On January 23, 2012, the U.S. Supreme Court issued its ruling in the landmark United States v. Jones case, holding 9-0 that attaching a GPS device to a suspect’s car to monitor the vehicle’s movements constitutes a Fourth Amendment search that requires a warrant.  Writing for the Court, Justice Scalia found that it was not necessary to determine whether Jones had a “reasonable expectation of privacy” in the underbody of his Jeep parked on a public street because the search violated the Court’s traditional common-law trespass test.  Scalia stated:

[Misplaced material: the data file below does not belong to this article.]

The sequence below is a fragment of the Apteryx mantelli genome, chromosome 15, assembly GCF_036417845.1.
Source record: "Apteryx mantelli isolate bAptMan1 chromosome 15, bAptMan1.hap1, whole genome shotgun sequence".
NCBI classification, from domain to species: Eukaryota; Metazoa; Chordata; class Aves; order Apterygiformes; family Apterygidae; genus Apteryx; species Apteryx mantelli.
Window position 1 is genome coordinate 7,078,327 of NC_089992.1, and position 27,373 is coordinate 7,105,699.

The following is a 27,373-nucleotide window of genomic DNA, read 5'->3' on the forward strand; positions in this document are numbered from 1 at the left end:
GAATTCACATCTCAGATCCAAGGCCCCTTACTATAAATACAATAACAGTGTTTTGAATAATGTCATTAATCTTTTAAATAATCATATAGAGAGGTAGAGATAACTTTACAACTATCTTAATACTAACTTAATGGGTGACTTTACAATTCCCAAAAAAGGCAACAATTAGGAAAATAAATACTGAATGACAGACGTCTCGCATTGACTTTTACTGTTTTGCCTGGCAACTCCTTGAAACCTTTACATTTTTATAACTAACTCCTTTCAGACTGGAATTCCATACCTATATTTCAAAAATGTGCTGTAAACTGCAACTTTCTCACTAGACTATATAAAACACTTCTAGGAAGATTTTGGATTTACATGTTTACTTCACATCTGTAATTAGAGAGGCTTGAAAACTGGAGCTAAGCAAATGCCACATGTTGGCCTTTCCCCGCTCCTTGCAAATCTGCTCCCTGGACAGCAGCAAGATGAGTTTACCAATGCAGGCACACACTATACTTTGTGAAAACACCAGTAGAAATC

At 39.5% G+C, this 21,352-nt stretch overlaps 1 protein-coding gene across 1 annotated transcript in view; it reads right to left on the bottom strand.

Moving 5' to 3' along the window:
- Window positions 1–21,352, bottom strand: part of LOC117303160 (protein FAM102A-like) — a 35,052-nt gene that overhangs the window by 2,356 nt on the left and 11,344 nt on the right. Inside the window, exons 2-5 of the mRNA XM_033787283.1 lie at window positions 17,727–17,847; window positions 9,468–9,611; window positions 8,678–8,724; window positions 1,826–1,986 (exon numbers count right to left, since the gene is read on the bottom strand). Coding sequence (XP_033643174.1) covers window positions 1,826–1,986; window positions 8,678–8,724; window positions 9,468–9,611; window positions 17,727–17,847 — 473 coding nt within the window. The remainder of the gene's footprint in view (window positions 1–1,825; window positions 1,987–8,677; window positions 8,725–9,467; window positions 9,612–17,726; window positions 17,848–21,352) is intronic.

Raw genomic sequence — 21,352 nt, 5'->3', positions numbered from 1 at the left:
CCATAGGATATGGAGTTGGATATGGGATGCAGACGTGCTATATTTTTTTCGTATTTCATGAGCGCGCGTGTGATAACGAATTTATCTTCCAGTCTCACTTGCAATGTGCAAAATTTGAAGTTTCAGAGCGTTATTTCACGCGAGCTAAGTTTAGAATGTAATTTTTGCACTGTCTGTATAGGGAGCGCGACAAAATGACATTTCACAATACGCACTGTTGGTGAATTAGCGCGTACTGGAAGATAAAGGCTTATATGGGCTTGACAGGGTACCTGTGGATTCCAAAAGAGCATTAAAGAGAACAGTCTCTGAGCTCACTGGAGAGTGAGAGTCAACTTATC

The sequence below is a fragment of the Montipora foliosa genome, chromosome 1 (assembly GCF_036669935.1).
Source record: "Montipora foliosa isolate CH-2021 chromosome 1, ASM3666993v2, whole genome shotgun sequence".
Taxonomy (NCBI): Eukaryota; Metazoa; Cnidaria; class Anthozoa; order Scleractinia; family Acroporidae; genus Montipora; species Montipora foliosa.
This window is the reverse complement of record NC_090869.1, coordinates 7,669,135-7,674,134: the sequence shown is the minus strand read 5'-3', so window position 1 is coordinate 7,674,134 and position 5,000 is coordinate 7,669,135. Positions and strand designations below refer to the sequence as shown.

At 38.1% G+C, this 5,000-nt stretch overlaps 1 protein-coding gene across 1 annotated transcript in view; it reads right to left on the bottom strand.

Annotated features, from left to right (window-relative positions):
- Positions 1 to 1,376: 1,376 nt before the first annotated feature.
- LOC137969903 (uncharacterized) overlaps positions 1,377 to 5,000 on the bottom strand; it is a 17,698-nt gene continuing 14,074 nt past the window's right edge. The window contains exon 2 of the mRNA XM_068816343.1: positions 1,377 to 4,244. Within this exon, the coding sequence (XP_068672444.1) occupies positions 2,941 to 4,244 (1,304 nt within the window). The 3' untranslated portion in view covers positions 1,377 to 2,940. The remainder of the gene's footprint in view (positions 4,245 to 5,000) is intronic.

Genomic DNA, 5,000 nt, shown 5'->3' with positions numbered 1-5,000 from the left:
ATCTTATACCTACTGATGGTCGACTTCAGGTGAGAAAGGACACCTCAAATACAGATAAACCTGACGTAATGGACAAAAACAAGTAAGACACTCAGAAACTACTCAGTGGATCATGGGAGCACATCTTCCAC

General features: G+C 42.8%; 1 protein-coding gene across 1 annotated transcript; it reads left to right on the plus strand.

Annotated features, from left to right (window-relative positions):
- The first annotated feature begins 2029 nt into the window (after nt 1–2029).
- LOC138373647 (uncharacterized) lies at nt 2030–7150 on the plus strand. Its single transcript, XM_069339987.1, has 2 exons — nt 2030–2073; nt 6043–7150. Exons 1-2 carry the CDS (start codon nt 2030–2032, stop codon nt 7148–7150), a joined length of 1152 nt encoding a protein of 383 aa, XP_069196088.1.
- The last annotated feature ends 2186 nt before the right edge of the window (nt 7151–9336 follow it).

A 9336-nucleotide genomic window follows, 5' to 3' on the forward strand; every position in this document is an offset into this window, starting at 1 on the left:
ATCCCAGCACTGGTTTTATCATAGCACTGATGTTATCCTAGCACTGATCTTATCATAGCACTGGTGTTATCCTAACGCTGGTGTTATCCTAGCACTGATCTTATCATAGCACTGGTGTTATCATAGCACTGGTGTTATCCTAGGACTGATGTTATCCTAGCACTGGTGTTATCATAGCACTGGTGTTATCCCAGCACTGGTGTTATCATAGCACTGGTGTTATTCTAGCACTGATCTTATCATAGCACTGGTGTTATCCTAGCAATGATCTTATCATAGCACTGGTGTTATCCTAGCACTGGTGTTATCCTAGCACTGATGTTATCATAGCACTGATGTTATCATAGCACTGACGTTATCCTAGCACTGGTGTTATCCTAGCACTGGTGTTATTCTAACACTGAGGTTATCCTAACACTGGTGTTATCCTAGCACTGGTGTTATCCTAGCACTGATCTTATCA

“It is important to be clear about what occurred in this case: The Government physically occupied private property for the purpose of obtaining information. We have no doubt that such a physical intrusion would have been considered a ‘search’ within the meaning of the Fourth Amendment when it was adopted.”

We reported on U.S. v. Jones in November of last year, when the Supreme Court heard oral arguments in the case.